Insulin resistance – A 2004 study of autopsy data revealed that 81% of patients with Alzheimer’s had either Type 2 Diabetes or pre-diabetes.  Note, however, that referring to Alzheimer’s as “type 3 diabetes” is an oversimplification. Insulin resistance and glucose toxicity contribute to the inflammatory type of Alzheimer’s, and alteration of insulin signaling contributes to the atrophic type of Alzheimer’s. Thus, it is more appropriate to say that a subset of Alzheimer’s could be thought of as “Type 3 Diabetes”.


Hemoglobin A1c

Carbohydrate intake


Visceral fat

Mitochondrial dysfunction

Circadian dysregulation

Vegetable oil

Sleep deprivation

How is Alzheimer’s Disease diagnosed?

The criteria used to establish a diagnosis of Alzheimer’s Disease are established by consensus opinion, i.e. a panel of physicians, and the criteria are subject to change over time.  The original criteria were established in 1984 defined Alzheimer’s as a single stage of disease – dementia.  Diagnosis could only be confirmed at autopsy by the presence of the typical findings of amyloid plaques and tau tangles in the brain.  Later research determined that symptoms of Alzheimer’s often appear many years before the symptom of dementia and that the brain changes do not necessarily correlate with the disease.

The criteria were modified in 2011 to reflect this new knowledge and now define 3 stages of Alzheimer’s Disease:

  • Pre-clinical: relevant to research settings only, where amyloid plaques and nerve cell changes are evident.
  • Mild Cognitive Impairment: memory problems, but not enough to compromise an individual’s function.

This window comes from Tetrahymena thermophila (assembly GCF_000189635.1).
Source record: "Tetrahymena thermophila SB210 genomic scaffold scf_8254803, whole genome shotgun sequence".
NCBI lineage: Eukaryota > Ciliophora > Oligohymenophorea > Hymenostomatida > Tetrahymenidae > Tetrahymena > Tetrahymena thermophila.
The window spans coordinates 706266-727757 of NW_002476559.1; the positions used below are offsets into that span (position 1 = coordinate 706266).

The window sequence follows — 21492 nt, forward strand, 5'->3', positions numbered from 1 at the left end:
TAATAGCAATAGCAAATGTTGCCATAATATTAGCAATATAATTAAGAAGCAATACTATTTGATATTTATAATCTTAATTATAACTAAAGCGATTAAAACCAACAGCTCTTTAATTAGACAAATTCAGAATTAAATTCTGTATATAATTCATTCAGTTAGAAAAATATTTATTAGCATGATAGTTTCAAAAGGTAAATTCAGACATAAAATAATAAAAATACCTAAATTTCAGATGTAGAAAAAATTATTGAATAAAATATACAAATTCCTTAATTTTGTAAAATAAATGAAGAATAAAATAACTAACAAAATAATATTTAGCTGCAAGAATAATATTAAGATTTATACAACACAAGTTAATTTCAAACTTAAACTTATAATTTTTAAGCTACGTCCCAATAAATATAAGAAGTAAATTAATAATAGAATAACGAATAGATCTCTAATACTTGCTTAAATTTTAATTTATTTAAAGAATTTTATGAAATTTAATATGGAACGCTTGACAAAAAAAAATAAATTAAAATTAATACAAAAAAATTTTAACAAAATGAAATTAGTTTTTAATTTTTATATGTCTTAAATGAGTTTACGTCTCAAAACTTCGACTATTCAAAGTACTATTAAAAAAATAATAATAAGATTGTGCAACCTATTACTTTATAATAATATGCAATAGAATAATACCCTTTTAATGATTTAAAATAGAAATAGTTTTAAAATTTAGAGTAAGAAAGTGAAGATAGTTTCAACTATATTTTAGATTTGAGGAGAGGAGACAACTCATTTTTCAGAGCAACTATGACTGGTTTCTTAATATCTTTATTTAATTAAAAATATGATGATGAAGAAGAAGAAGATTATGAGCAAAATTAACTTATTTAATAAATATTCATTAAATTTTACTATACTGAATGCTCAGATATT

• Alzheimer’s Dementia: the final stage of the disease, where one’s cognitive decline has negative impact on function. In addition to memory loss, may also be evident as word-finding difficulty, visual/spatial issues, impaired reasoning, or impaired judgment.


The spectrum of cognitive impairment

Just as most things in life exist on a continuum, so does cognitive impairment.  The brain changes that characterize Alzheimer’s Disease start long before one meets the formal criteria of dementia – decades before, even.

In one study of individuals genetically susceptible to Alzheimer’s Disease, levels of amyloid were significantly increased 22 years before symptom onset, glucose metabolism began to decrease 18 years before onset, and brain atrophy (shrinkage) began 13 years before onset.

spectrum of cognitive impairment

Furthermore, an individual’s baseline level of cognition may greatly impact the time of diagnosis.  For example, cognitive impairment in a high-functioning individual may not be evident until it has become quite severe, whereas a smaller degree of impairment may trigger alarm in someone on the other extreme.  This discrepancy has significant implications in terms of how soon the disease is recognized and interventions can be implemented.

Consistent with the ambiguous definitions of Alzheimer’s Disease, 90% of primary care physicians acknowledge that it is hard to know where Mild Cognitive Impairment ends and dementia begins.


Alzheimer’s Disease, the most common form of dementia, is not a normal part of the aging process.

The majority of Alzheimer’s Disease is a consequence of poor metabolic health.